"Rene Martinez told me, 'My kids came here years ago,'" says Donna Flores, who served as a translator for some of the Latino parents during meetings with DISD officials. "'The school has always been this way. It's always going to be this way, and nobody is going to change it.'"
Ana Gonzalez, whose daughter was placed in an ESL kindergarten class even though she scored a perfect five on an English language exam and tested as gifted, says that Martinez downplayed her worries.
"He said, 'Don't worry, it's a misunderstanding. We can work it out talking to administrators,'" she says.
That never happened. Gonzalez and another parent who filed the lawsuit, Lucresia Santamaria, say that nobody at Preston Hollow or at DISD explained to them why their kids were placed in ESL classes. Like Gonzalez, Santamaria's children scored well enough on a language exam to be in general education classes.
The Latino parents at Preston Hollow didn't have much luck with LULAC either. Joe Campos, who at the time was the executive manager for the national office of LULAC, serving as Hector Flores' chief of staff, met with Gonzalez and Santamaria and determined they merely wanted the principal fired. He later admitted that he jumped to conclusions.
"It was probably wrong of me, but I had already decided what the whole issue was about, and I had other things on my mind that I was dealing with, and I just tuned it out," he later testified.
Campos attended a meeting with the parents and school officials at the request of Rene Martinez. Both he and Martinez belong to the same LULAC chapter, which put Campos in yet another delicate situation of having to investigate the conduct of a DISD leadership team that included two of his civil rights colleagues. As Ana Gonzalez tells it, Campos wasn't happy about the job.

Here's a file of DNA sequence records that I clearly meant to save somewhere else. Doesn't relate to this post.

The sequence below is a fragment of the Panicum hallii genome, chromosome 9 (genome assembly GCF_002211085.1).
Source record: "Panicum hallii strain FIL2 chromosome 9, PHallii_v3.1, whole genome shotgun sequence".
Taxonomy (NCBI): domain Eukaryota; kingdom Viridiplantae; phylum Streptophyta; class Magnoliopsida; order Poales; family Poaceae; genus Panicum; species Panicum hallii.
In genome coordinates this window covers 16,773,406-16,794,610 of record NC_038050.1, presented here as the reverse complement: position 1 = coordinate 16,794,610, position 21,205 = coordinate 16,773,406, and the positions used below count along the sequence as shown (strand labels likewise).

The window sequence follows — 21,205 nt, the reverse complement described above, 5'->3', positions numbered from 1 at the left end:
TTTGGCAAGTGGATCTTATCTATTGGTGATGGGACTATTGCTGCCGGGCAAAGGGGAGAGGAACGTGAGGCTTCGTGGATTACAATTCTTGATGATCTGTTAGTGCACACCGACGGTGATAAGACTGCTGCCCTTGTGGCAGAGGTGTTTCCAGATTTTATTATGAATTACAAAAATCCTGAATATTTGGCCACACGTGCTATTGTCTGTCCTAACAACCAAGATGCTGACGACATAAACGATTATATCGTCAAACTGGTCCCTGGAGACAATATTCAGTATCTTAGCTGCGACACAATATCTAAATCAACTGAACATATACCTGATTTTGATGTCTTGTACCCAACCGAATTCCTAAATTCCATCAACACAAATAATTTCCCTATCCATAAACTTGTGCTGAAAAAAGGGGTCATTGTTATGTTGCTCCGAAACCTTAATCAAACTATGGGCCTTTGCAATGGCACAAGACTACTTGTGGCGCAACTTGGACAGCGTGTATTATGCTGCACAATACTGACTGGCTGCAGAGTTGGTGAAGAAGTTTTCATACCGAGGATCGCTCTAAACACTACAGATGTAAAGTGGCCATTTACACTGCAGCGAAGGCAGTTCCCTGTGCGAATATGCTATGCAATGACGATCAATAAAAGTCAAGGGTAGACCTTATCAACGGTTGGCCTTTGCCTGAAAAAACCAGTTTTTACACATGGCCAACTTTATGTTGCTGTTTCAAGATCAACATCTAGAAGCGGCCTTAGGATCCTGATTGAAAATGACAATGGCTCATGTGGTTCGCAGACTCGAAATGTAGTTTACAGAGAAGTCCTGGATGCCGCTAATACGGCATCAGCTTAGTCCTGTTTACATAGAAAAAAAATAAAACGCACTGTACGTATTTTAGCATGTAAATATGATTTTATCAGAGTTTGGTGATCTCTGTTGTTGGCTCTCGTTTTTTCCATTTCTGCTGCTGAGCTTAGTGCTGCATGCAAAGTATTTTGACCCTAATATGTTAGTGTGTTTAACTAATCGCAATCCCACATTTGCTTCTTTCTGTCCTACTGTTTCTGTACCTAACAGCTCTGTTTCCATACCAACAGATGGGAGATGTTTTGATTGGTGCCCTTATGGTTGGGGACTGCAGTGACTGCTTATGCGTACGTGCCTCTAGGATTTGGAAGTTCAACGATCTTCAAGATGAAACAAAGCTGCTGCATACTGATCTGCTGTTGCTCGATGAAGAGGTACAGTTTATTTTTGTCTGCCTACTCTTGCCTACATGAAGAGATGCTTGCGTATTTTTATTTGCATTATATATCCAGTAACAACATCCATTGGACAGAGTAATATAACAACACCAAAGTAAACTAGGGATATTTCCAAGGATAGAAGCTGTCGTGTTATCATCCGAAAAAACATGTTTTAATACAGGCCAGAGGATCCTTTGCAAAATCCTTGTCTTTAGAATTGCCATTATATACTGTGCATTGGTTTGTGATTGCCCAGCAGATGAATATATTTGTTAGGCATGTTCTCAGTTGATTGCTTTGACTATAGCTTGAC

"He didn't want to be there. He said he could fix things by talking to the principal," she says.
But Campos never fixed anything. His story now is that the parents never told him about segregation at Preston Hollow. Instead, he says, they mainly griped about Parker and how she couldn't speak Spanish. Campos, who also hasn't read the judge's ruling even though he's in it, later told his LULAC colleague that the parent's concerns were not credible.
Even after the judge's ruling, local LULAC chapters largely remained silent. The local district director for LULAC, the otherwise vigilant Coty Rodriguez Anderson, has been practically invisible. Of course, Anderson has the same dilemma as her LULAC peers. She works as a school counselor for DISD.
But while Flores and Campos seem relatively apathetic about the judge's ruling, Anderson at least expresses outrage over what happened. About LULAC's surprisingly low profile in the wake of the judge's ruling, Anderson admits, "It's on me."
The theme of split allegiances seems to run through the entire saga. When Casey Thomas was sworn in as the new president of the local chapter of the National Association for the Advancement of Colored People, The Dallas Morning News quoted him as saying, "We ain't going to take it anymore." But the NAACP has not exactly raised hell about why two-thirds of all black children at Preston Hollow somehow wound up in ESL classes. Of course, Thomas is a DISD teacher.